Search Content | Science News

SCIENCE NEWS NEEDS YOU

Support nonprofit journalism

Subscribe now

Search Content

E.g., 03/26/2019
E.g., 03/26/2019
Your search has returned 170 images:
  • tiger
  • gray wolf
  • chimpanzees
Your search has returned 173 articles:
  • Reviews & Previews

    How a tiger transforms into a man-eater

    No Beast So FierceDane HuckelbridgeWilliam Morrow, $26.99

    At the heart of No Beast So Fierce is a simple and terrifying story: In the early 20th century, a tiger killed and ate more than 400 people in Nepal and northern India before being shot by legendary hunter Jim Corbett in 1907. Rather than just describe this harrowing tale, though, author Dane Huckelbridge seeks to explain how...

    03/19/2019 - 07:00 Animals, Conservation, History of Science
  • Television

    ‘Epic Yellowstone’ captures the thriving ecosystem of the world-famous park

    “What you’re about to experience is Yellowstone as it’s rarely seen,” actor and Montana resident Bill Pullman says in the opening narration of a new documentary. Smithsonian Channel’s Epic Yellowstone, a four-part series that airs this month and will be available via several streaming services, puts Yellowstone National Park’s recovering ecosystem into the limelight. The park went nearly half...

    03/17/2019 - 07:00 Animals, Conservation, Ecology
  • News

    Human encroachment threatens chimpanzee culture

    From deep inside chimpanzee territory, the fieldworkers heard loud bangs and shouts. Hidden video cameras later revealed what the chimps in the Boé region of Guinea-Bissau were up to. Males were throwing rocks at trees and yelling.  

    Researchers don’t fully understand why the apes engage in this rare behavior, known as accumulative stone throwing. And scientists may not have much time to...

    03/07/2019 - 14:44 Conservation, Evolution, Anthropology
  • 50 years ago, DDT pushed peregrine falcons to the edge of extinction

    Fierce and swift, steel blue in color and called the world’s most perfect flying machine, the peregrine falcon is heading toward extinction in North America. The reason: DDT. Perilously high levels of the pesticide and related chemicals have been found in the eggs, fat and tissues of the birds…. [The falcons] are not picking up the DDT directly, but get it by eating other birds which...
    02/14/2019 - 07:00 Animals, Conservation, Toxicology
  • It's Alive

    Shutdown aside, Joshua trees live an odd life

    A year when vandals trashed a Joshua tree in a national park during a U.S. government shutdown is a good time to talk about what’s so unusual about these iconic plants.

    The trees’ chubby branches ending in rosettes of pointy green leaves add a touch of Dr. Seuss to the Mojave Desert in the U.S. Southwest. Its two species belong to the same family as agave and, believe it or not,...

    02/06/2019 - 08:00 Plants, Conservation, Science & Society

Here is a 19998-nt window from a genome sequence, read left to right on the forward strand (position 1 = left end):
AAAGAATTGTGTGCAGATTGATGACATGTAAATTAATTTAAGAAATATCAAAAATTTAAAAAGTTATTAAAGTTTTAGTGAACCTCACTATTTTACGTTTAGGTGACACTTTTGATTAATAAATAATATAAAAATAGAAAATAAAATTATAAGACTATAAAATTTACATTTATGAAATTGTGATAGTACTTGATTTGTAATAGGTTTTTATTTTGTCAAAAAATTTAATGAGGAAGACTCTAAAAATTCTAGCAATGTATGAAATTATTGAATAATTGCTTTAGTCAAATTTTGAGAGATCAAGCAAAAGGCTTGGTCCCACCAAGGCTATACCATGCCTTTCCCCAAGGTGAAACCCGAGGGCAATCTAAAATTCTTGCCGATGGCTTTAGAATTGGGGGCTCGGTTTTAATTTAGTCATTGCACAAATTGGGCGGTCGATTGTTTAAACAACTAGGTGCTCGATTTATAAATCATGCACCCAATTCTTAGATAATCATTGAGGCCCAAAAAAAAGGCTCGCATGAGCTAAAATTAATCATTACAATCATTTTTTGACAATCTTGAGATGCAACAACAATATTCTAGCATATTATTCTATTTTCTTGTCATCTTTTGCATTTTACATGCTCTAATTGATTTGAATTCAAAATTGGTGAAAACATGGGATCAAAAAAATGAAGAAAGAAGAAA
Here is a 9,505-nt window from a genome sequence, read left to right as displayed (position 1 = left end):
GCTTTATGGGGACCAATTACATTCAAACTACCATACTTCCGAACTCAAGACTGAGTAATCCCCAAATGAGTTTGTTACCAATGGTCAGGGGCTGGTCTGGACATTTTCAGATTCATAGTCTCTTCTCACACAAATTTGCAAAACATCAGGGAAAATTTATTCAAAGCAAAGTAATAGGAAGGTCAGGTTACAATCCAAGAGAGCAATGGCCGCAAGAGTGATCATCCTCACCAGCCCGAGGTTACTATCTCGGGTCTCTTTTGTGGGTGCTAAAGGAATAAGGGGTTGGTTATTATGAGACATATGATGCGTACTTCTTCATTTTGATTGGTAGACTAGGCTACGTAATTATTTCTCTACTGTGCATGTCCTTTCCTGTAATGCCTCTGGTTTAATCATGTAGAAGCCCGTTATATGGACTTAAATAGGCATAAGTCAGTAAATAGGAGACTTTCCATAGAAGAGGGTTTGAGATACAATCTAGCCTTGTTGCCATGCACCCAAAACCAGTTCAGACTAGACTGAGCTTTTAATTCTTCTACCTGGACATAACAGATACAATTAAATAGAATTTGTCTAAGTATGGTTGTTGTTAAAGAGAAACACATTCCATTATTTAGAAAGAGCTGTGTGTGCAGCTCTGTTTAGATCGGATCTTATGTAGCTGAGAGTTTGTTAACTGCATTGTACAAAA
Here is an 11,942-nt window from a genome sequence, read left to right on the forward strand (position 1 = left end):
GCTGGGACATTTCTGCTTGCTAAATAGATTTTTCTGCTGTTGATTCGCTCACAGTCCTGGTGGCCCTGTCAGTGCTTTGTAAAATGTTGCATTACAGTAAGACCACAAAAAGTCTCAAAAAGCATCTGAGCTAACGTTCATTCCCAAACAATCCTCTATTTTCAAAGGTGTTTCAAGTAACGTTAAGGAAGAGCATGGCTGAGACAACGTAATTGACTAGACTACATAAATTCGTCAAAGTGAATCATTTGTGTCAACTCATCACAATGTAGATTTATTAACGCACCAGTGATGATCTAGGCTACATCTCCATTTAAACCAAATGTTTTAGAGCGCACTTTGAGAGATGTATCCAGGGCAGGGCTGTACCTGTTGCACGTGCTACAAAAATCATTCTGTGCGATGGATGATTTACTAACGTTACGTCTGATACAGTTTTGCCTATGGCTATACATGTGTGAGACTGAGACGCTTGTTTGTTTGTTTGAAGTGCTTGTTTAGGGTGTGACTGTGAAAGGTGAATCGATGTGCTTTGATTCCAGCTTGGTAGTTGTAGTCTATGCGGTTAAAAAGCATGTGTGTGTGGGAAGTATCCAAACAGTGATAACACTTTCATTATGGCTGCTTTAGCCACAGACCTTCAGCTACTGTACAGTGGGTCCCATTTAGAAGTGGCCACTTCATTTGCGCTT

• News

    This rediscovered Bolivian frog species survived deadly chytrid fungus

    Save for one “lonely” survivor in captivity, the Sehuencas water frog hadn’t been seen in the wild since 2008. That’s when its numbers collapsed, primarily due to chytridiomycosis, a fungal disease that has devastated frog populations worldwide. Fearing the species might be extinct, some scientists spent 10 years searching the Bolivian mountain forests for the amphibians. Now, they’ve found a...

    01/17/2019 - 06:00 Animals, Conservation
  • News

    Endangered northern bettongs aren’t picky truffle eaters

    A small endangered marsupial with a taste for truffles may be a linchpin in one kind of Australian forest — and the evidence is in the animal’s poop.

    Northern bettongs feast on truffles, the meaty, spore-producing parts of certain fungi. Plenty of animals eat a selection of these subterranean orbs from time to time. But analyses of the scat from northern bettongs (Bettongia tropica)...

    12/14/2018 - 13:21 Animals, Conservation
  • News

    Counting the breaths of wild porpoises reveals their revved-up metabolism

    By counting harbor porpoise breaths, researchers have come up with a new way to judge the animals’ hard-to-measure metabolism. The trick shows that the animals can burn energy more than twice as fast as humans.

    Researchers analyzed the several thousand puff-huff respiratory sounds recorded per day from each of 13 harbor porpoises swimming freely in Danish waters. Including just everyday...

    12/14/2018 - 06:00 Animals, Physiology, Conservation
  • News

    Hemp fields offer a late-season pollen source for stressed bees

    VANCOUVER — Fields of hemp might become a late-season pollen bonanza for bees.

    Industrial hemp plants, the no-high varieties of cannabis, are becoming a more familiar sight for American bees as states create pilot programs for legal growing. Neither hemp nor the other strains of the Cannabis sativa species grown for recreational or medicinal uses offer insects any nectar, and all rely on...

    11/19/2018 - 06:00 Animals, Conservation, Agriculture
  • News in Brief

    Coral larvae survive being frozen and thawed for the first time

    For the first time, researchers have quick-frozen coral larvae and then — the tough part — safely thawed them.

    Swathing larvae in specks of gold and then heating them with a laser warmed the frozen coral babies in milliseconds. Thawed this way, 43 percent of 2-day-old test larvae recovered well enough to start swimming again, physiologist and cryobiologist Mary Hagedorn and her...

    10/26/2018 - 06:00 Animals, Conservation